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RTI part of NSF-funded “Ag Tech Corridor” project serving 42 counties in North Carolina

The project will develop a plan for accelerating the delivery of information and technology to North Carolina farmers, especially new farmers, underserved farmers, and those with small acreage

RESEARCH TRIANGLE PARK, N.C. — RTI International, a nonprofit research institute, and nine partners will use a prestigious National Science Foundation (NSF) Regional Innovation Engines award to develop a plan for a 42-county “Agricultural Technology (Ag Tech) Corridor” to share information and technology faster and more broadly across North Carolina.

The effort, called the Climate-Responsive Opportunities in Plant Science (CROPS) project led by NC Agricultural and Technical State University (NC A&T), will develop an ecosystem-wide plan to enable farmers expanded access to research and technological innovation typically concentrated in the state’s urban areas of the Triad and Triangle. 

CROPS will bring together researchers from six North Carolina-based universities: NC A&T, Duke University, East Carolina University, North Carolina State University, the University of North Carolina at Chapel Hill and Wake Forest University. County agents and specialists with N.C. Cooperative Extension and representatives of the N.C. Biotechnology Center and the N.C. Community College System are also partners on the project.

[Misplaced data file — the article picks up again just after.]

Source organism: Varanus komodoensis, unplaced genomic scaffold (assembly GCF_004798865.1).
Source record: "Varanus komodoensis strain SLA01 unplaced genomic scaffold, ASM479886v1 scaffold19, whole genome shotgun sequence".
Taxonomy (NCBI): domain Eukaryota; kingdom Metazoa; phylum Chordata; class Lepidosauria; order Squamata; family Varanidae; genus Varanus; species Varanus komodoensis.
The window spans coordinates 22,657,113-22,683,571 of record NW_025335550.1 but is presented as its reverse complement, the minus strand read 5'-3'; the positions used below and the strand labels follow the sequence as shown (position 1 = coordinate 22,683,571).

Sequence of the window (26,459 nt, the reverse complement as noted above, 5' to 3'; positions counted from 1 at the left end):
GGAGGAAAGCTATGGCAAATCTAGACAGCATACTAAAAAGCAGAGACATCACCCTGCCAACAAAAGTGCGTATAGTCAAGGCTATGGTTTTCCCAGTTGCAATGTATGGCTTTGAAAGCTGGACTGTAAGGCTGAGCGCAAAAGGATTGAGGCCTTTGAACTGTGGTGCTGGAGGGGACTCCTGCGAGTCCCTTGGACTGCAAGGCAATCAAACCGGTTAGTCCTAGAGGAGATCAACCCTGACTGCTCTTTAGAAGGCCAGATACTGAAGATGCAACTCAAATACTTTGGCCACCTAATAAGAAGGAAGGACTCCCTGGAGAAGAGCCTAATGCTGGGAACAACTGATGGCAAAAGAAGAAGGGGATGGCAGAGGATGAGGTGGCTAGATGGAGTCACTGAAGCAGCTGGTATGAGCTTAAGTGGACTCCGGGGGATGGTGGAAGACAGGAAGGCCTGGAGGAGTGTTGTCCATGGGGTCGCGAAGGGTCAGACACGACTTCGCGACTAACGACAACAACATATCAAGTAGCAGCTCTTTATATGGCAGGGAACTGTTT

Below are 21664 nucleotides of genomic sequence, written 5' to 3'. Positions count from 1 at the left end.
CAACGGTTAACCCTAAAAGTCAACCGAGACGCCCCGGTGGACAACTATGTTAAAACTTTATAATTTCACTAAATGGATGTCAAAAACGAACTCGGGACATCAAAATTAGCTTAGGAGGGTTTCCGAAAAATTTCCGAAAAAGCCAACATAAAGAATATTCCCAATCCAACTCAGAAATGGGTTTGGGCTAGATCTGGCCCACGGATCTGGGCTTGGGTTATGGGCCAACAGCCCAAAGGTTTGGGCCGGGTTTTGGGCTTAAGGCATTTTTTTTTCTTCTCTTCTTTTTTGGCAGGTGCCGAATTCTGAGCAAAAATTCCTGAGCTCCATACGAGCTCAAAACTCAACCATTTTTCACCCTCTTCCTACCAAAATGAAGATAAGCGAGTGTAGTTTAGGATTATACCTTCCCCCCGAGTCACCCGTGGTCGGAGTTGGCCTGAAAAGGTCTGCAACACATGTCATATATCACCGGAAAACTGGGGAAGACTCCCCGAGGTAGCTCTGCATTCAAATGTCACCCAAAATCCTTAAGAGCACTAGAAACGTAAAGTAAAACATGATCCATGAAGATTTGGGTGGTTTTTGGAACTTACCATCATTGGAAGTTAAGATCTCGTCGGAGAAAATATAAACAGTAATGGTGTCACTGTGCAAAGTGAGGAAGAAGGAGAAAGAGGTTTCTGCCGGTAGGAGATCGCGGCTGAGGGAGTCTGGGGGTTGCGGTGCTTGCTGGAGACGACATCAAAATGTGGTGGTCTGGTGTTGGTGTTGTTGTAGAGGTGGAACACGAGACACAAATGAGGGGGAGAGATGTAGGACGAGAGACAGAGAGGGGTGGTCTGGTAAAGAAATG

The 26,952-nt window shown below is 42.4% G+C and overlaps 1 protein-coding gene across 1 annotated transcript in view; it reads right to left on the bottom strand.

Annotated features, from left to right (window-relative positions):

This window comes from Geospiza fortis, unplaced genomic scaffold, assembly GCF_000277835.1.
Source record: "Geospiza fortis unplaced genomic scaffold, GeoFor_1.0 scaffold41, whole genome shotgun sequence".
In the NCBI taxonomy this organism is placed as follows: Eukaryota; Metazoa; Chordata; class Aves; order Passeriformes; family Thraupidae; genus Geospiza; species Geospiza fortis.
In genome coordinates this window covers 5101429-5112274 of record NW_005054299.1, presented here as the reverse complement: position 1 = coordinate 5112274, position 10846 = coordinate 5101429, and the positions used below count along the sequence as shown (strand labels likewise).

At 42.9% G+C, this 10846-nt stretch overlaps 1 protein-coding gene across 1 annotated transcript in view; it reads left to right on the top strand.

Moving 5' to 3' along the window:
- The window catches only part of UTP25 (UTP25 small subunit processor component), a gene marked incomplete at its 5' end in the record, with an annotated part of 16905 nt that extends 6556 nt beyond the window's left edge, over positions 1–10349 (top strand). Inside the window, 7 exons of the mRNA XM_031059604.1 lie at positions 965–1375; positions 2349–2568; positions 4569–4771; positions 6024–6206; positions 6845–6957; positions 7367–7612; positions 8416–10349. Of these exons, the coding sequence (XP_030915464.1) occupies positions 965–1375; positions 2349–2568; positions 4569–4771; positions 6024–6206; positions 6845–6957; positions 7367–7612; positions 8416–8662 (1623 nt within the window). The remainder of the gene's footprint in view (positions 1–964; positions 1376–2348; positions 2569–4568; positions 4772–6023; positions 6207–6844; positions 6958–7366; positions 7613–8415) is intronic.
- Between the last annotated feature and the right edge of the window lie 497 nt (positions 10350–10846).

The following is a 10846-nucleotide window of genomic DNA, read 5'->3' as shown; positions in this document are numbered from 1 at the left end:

“New farmers, underserved farmers and those with small-scale acreage need information to develop farm management practices to implement methods that protect the environment, produce the highest quality food and provide a reliable family income,” said Gregory Goins, Ph.D., associate dean for research in the NC A&T College of Agriculture and Environmental Sciences and CROPS Principal Investigator said. “Our team seeks to develop a plan to bring information from industry to farmer, particularly in underserved areas, to help them mitigate climate impacts, lower the barriers to market entry that they face, and boost the agricultural sector’s economic output.”

Through a mix of educational programming, workforce development activities and startup grant funding, the project will provide educational programs that deliver up-to-date information on topics such as farming technologies, agricultural business management, and natural resource conservation.

“We are eager to help foster an inclusive agricultural sector and offer practical, innovative solutions that address the needs of farmers in North Carolina through CROPS,” said Amanda Rose, Agri-Food Systems Lead at RTI. “RTI’s expertise in agricultural innovation and place-based economic development align closely with this effort. We are proud to join this partner coalition that is committed to delivering research-to-impact results with the farmers that matter greatly to our state’s economy and our rural communities.”

With a potential NSF investment of nearly $1.6 billion over the next decade, NSF Engines represent one of the single largest broad investments in place-based research and development in U.S. history — uniquely placing science and technology leadership as the central driver for regional economic competitiveness.

The project will begin this spring with listening sessions across the state.

Learn more about CROPS (via NC A&T)

Learn more about the NSF Engines Portfolio